Have you ever uttered the words, “I wish I could control my food cravings”? What if your attempts to exert control are in fact the problem? Or, what if your cravings are a symptom of a larger issue? Maybe your “craving” isn’t even a true craving — it could be an impulse, it could be emotional eating, it could be a biological or psychological response to food deprivation.
A true food craving is sort of a slow burn — like when you, say, have a yen for Thai food — that will smolder until you eventually satisfy it, which could legitimately be days later when you have a chance to go to your favorite Thai restaurant. Some cravings would be better described as an urge or impulse — you’re walking down the street, you pass a bakery window, and your mind yells, “Cookie!”
Impulses happen suddenly and tend to burn out on their own if you’re able to respond thoughtfully rather than react automatically. Rather than flat-out denying the urge, actively “surf” it. Imagine the impulse as an ocean wave and watch as the urge builds gradually, getting stronger and stronger until it crests then gradually dissipates. This practice can make it easier to handle food impulses — or any uncomfortable feelings — whenever they arise.
Do you find yourself drawn to the office candy dish in the afternoon — or maybe to your own kitchen cupboards, with a vague-yet-pressing desire for something sweet? This could be a canary in the coal mine, so skip the self-judgment, get curious and dig a little deeper. Do you tend to under-eat early in the day, perhaps because you’re dieting or you’re simply “too busy” to eat? That can leave your body and brain scrambling for fuel. Are you sleeping enough? Energy from food doesn’t replace energy from adequate sleep, but that won’t stop your brain from trying to make that swap.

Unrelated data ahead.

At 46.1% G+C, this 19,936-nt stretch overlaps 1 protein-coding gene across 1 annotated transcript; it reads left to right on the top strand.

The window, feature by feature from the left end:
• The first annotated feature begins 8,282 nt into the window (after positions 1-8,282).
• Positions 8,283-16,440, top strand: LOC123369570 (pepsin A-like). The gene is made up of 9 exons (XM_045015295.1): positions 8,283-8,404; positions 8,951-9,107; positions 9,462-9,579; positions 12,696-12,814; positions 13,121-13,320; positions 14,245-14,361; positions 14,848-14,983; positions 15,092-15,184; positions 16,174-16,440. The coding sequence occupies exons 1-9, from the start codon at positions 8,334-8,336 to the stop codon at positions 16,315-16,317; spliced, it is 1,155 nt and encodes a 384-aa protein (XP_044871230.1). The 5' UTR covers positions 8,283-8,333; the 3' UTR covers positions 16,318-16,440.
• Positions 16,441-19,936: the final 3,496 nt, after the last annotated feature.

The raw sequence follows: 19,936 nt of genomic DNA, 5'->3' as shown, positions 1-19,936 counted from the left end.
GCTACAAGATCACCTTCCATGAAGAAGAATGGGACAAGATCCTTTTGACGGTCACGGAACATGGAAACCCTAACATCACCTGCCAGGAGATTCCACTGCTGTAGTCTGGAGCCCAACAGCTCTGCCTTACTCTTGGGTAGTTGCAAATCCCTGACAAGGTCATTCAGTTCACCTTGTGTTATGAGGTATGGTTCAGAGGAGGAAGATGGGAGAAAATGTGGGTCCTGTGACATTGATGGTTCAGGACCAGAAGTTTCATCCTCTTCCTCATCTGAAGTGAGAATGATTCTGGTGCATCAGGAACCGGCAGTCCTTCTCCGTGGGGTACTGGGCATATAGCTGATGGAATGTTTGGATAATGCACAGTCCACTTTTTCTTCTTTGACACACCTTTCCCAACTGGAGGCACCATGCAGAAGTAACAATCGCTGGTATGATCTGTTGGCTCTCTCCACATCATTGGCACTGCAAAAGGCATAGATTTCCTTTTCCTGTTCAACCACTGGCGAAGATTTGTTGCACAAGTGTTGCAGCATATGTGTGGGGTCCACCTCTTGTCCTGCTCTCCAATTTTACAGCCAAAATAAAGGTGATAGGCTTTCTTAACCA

Has the stress of the day has been adding up? Are you bored and looking for stimulation? Are you procrastinating from an undesirable task? Are you always busy and use foraging for food as an excuse to take a break? (Hint: You don’t need an excuse.) Do you have little pleasure in your life other than food? Any “yes” answers suggest that you’re experiencing emotional eating more than cravings.
Don’t dismiss the role of habit and environmental cues. Do you grab a snack every time you relax in front of the television? If you’ve come to associate certain times, places or activities with a particular food, what might have started as a craving has morphed into pure habit. Consider experimenting with not having the food to see how it feels, with the caveat that if you still truly want it, you can have it.
Why not just try to control your cravings? Because control can lead to cravings if it creates feelings, or fears of, deprivation. Then, when you “give in” to your cravings again, you perceive yourself as being weak and lacking in willpower. This can lead to overeating (because, heck, you’ve already blown it), followed by a renewed intention to get back into control. And the cycle continues.
If your craving for, say, a cookie is genuine and not a matter of impulse or habit, get the best cookie you can find, and eat it mindfully. Don’t try to substitute foods you consider more “acceptable.” If what you truly want is a cookie and not just something sweet, a piece of fruit just won’t cut it.